“Yeah, guttershanks complain about everything. When you don’t have much and things aren’t exactly going well, it’s a way to feel better. That’s good for us, though, because you overheard them. And no, it wouldn’t surprise me if they spooked themselves into not returning. The room probably had khentauree parts or some other strange tech that frightened them. Tech’s illegal in Jilvayna for the average citizen, so guttershanks would rarely, if ever, encounter it, unless they worked for a major syndicate like the Minq. Anything that might shoot a beam and burn them to a crisp is suspect.”

Tovi dusted the words again and intently wrote.

“Yeah. After Dentheria invaded a country, they took away anything they considered technologically advanced. So people no longer had access to medicine, farm equipment, communication devices, basically, anything that ran on electricity. Millions died as a result. They starved, or got sick, and they didn’t have access to the medicines and equipment needed to heal them. We on Theyndora have long memories concerning the brutal start of the empire, and we know, if they thought it would bring them more wealth, that Dentheria’s leaders would happily exterminate even more people.”

His snout crinkled in a frown. She looked at what he wrote and sighed. “No, I don’t trust Kathandra. Her ties to the Second Council concern me greatly, and I fear for members of the Jiy contingent if she tells her family about this incident. Dentherion retribution is bloody and cruel.”

She did not think he liked the answer, but why lie about it?

Thinking of the workstation leader brought the problem of Gredy to mind. She sucked in a breath; where had he and his men gone? He, more than Hoyt and the markweza’s people, struck fear into the core of her chest. He had no reason to stay his hand if he ever encountered her again, and he wielded deadly tech.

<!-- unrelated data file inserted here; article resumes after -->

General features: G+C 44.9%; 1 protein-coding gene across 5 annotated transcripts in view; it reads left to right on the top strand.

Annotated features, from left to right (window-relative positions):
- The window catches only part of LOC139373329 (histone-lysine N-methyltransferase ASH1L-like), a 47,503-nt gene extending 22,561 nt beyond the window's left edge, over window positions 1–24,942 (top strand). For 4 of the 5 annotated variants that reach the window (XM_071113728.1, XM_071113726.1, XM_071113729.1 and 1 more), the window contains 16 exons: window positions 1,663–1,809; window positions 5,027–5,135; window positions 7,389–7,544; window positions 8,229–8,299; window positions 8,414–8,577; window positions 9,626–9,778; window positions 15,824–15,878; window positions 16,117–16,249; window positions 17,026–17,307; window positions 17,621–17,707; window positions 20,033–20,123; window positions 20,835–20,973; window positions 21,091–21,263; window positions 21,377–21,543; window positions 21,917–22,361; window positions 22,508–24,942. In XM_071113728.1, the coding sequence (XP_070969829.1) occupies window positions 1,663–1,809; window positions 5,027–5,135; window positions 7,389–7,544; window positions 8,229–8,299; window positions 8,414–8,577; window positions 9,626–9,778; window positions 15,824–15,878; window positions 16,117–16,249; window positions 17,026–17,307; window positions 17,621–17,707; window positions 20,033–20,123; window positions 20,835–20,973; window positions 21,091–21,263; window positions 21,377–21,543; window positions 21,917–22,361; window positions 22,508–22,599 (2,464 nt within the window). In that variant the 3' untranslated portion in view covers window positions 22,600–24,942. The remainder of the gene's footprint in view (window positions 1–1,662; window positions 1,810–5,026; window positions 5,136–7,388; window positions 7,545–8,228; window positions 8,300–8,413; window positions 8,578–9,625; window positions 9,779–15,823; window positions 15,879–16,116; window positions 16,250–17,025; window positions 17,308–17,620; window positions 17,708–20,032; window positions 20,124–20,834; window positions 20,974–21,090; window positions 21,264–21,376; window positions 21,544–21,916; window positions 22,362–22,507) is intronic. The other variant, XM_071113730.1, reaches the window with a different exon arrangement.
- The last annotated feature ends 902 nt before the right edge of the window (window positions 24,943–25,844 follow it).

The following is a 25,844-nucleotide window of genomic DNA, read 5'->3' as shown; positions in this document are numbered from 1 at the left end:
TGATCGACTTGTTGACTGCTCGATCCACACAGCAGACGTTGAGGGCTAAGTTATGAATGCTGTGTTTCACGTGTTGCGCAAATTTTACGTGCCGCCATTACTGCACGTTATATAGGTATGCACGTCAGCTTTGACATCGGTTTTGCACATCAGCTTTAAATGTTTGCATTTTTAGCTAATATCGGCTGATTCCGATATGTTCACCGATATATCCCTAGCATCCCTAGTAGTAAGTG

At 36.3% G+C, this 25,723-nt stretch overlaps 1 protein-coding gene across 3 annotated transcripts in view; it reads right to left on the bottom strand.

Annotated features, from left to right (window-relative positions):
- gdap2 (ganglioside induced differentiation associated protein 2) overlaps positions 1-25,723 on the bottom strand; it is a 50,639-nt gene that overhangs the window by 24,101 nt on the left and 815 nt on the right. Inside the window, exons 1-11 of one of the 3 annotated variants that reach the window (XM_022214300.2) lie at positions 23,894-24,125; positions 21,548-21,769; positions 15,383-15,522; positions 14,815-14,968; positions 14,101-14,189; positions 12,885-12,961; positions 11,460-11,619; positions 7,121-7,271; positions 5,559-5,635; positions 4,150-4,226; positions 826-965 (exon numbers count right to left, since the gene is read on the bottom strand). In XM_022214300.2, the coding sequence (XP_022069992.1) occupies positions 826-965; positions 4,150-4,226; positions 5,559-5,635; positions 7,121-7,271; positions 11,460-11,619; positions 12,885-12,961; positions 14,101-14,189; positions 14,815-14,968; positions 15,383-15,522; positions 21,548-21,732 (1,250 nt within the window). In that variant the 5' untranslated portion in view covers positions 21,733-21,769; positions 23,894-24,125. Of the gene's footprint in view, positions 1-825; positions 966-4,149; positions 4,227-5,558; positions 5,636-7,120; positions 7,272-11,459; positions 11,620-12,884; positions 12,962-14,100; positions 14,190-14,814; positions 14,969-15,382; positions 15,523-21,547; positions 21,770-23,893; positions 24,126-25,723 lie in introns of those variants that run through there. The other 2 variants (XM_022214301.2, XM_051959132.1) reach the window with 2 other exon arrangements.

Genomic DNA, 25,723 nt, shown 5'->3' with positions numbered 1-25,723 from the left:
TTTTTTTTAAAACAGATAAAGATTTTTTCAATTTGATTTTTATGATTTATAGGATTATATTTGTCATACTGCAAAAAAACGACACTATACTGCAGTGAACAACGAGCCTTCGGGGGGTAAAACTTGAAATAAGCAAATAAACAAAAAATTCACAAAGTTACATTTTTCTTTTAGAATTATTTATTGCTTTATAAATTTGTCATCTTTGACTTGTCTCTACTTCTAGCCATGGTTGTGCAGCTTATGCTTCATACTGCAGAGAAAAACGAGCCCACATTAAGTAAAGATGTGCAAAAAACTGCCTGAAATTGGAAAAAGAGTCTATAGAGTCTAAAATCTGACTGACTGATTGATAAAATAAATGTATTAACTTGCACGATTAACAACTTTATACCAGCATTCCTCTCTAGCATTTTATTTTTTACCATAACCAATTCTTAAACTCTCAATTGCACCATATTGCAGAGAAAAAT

Of course, the same reasoning applied to the Minq guards, and little motivation to heap kindness on him in an encounter.

Rin returned, not just with Path, but Jhor, Linz and Tamor. She wondered at the Minq’s presence until he pulled out his tech and pointed it at the crate. What did he not record?

She handed Path the notebook; the khentauree buzzed and cocked her head, then flipped through the pages so fast Lapis questioned whether she absorbed the contents.

Jhor grabbed another, then raised an eyebrow when he beheld the first page.

“These are Gedaavik’s notes,” Path declared before grabbing another notebook. “It is his handwriting. He liked to write. He hated to type.”

How odd.

“His notes?” Jhor breathed as he scanned the pages. “A lot of this is code, similar to what I saw in N032NX . . . we need to ask the shanks where they found this.” He tapped the page. “He lists variables, one after another, and it looks like he switched them in an out of this block code. Sanna and I will have to look at these more carefully, to figure out what result he hoped to achieve.” His gaze flicked to the teens, who had moved away to examine more boxes, and back to Lapis. “Rin said the crate was just sitting here?”

“Yeah. Tovi said the shanks were complaining about some scary place with tech, when he was captive here,” she said. “I’m betting that’s where they found this crate. They drug it here, discovered something they thought Hoyt could sell, and refused to go back for more.”

Jhor grabbed another notebook as Linz scrutinized the enclosure. It was metal, with rounded edges and no obvious handles, making it a nightmare to move. Gedaavik meant for it to remain where it was.

“Do you think they found this in one of those tunnel rooms?” they asked.

“No,” Path said. “Gedaavik did not keep his most important things where others could see because he was afraid the mine owners would stop his research. He modded other khentauree, and they worked in the mines faster, with less breaking, but he hid us until he went to silence. He told us to pretend to be like other khentauree. So we did. The workers made more tunnels, and discovered his private labs. The mine owners were angry he kept so much from them, angry that his assistants did not continue his work and did not tell them about the labs. They confiscated his research and looked for more. They tried to figure out which khentauree he specially modded, but the mines had thousands and they never found us. When Taangis left, so did they, and the new owners did not know about the labs or modded khentauree.”